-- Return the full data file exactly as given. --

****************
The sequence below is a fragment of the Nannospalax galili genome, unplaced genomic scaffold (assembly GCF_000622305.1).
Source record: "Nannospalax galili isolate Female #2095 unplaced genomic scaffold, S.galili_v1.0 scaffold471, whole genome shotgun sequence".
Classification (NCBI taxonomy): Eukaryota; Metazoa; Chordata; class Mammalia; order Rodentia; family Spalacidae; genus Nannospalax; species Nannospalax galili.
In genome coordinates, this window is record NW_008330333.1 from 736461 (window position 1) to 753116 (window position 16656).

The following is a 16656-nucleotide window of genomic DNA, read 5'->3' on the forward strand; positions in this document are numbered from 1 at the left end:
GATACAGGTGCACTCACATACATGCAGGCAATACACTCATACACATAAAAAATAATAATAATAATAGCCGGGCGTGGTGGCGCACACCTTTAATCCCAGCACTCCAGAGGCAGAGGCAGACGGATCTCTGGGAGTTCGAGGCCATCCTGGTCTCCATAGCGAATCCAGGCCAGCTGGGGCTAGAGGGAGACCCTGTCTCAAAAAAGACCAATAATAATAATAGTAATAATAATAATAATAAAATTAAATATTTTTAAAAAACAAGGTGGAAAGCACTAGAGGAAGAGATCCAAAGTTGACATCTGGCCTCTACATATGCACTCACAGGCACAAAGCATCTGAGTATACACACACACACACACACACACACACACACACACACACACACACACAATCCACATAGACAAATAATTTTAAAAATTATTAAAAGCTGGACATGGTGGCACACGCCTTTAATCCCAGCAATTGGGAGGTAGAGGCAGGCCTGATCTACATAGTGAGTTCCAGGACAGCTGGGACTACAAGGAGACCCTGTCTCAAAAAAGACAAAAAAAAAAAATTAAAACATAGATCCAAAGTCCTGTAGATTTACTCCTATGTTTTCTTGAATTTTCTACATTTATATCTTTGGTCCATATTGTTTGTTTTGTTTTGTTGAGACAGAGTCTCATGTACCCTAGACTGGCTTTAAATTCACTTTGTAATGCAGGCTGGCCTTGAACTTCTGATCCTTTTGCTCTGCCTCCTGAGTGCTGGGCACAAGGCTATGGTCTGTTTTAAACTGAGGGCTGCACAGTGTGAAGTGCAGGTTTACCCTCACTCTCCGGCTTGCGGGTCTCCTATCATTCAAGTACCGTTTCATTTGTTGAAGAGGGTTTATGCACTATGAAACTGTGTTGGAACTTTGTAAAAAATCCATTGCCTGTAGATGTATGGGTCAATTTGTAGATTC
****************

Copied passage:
The sequence below is a fragment of the Nannospalax galili genome, unplaced genomic scaffold (assembly GCF_000622305.1).
Source record: "Nannospalax galili isolate Female #2095 unplaced genomic scaffold, S.galili_v1.0 scaffold471, whole genome shotgun sequence".
Classification (NCBI taxonomy): Eukaryota; Metazoa; Chordata; class Mammalia; order Rodentia; family Spalacidae; genus Nannospalax; species Nannospalax galili.
In genome coordinates, this window is record NW_008330333.1 from 736461 (window position 1) to 753116 (window position 16656).

The following is a 16656-nucleotide window of genomic DNA, read 5'->3' on the forward strand; positions in this document are numbered from 1 at the left end:
GATACAGGTGCACTCACATACATGCAGGCAATACACTCATACACATAAAAAATAATAATAATAATAGCCGGGCGTGGTGGCGCACACCTTTAATCCCAGCACTCCAGAGGCAGAGGCAGACGGATCTCTGGGAGTTCGAGGCCATCCTGGTCTCCATAGCGAATCCAGGCCAGCTGGGGCTAGAGGGAGACCCTGTCTCAAAAAAGACCAATAATAATAATAGTAATAATAATAATAATAAAATTAAATATTTTTAAAAAACAAGGTGGAAAGCACTAGAGGAAGAGATCCAAAGTTGACATCTGGCCTCTACATATGCACTCACAGGCACAAAGCATCTGAGTATACACACACACACACACACACACACACACACACACACACACACACACAATCCACATAGACAAATAATTTTAAAAATTATTAAAAGCTGGACATGGTGGCACACGCCTTTAATCCCAGCAATTGGGAGGTAGAGGCAGGCCTGATCTACATAGTGAGTTCCAGGACAGCTGGGACTACAAGGAGACCCTGTCTCAAAAAAGACAAAAAAAAAAAATTAAAACATAGATCCAAAGTCCTGTAGATTTACTCCTATGTTTTCTTGAATTTTCTACATTTATATCTTTGGTCCATATTGTTTGTTTTGTTTTGTTGAGACAGAGTCTCATGTACCCTAGACTGGCTTTAAATTCACTTTGTAATGCAGGCTGGCCTTGAACTTCTGATCCTTTTGCTCTGCCTCCTGAGTGCTGGGCACAAGGCTATGGTCTGTTTTAAACTGAGGGCTGCACAGTGTGAAGTGCAGGTTTACCCTCACTCTCCGGCTTGCGGGTCTCCTATCATTCAAGTACCGTTTCATTTGTTGAAGAGGGTTTATGCACTATGAAACTGTGTTGGAACTTTGTAAAAAATCCATTGCCTGTAGATGTATGGGTCAATTTGTAGATTC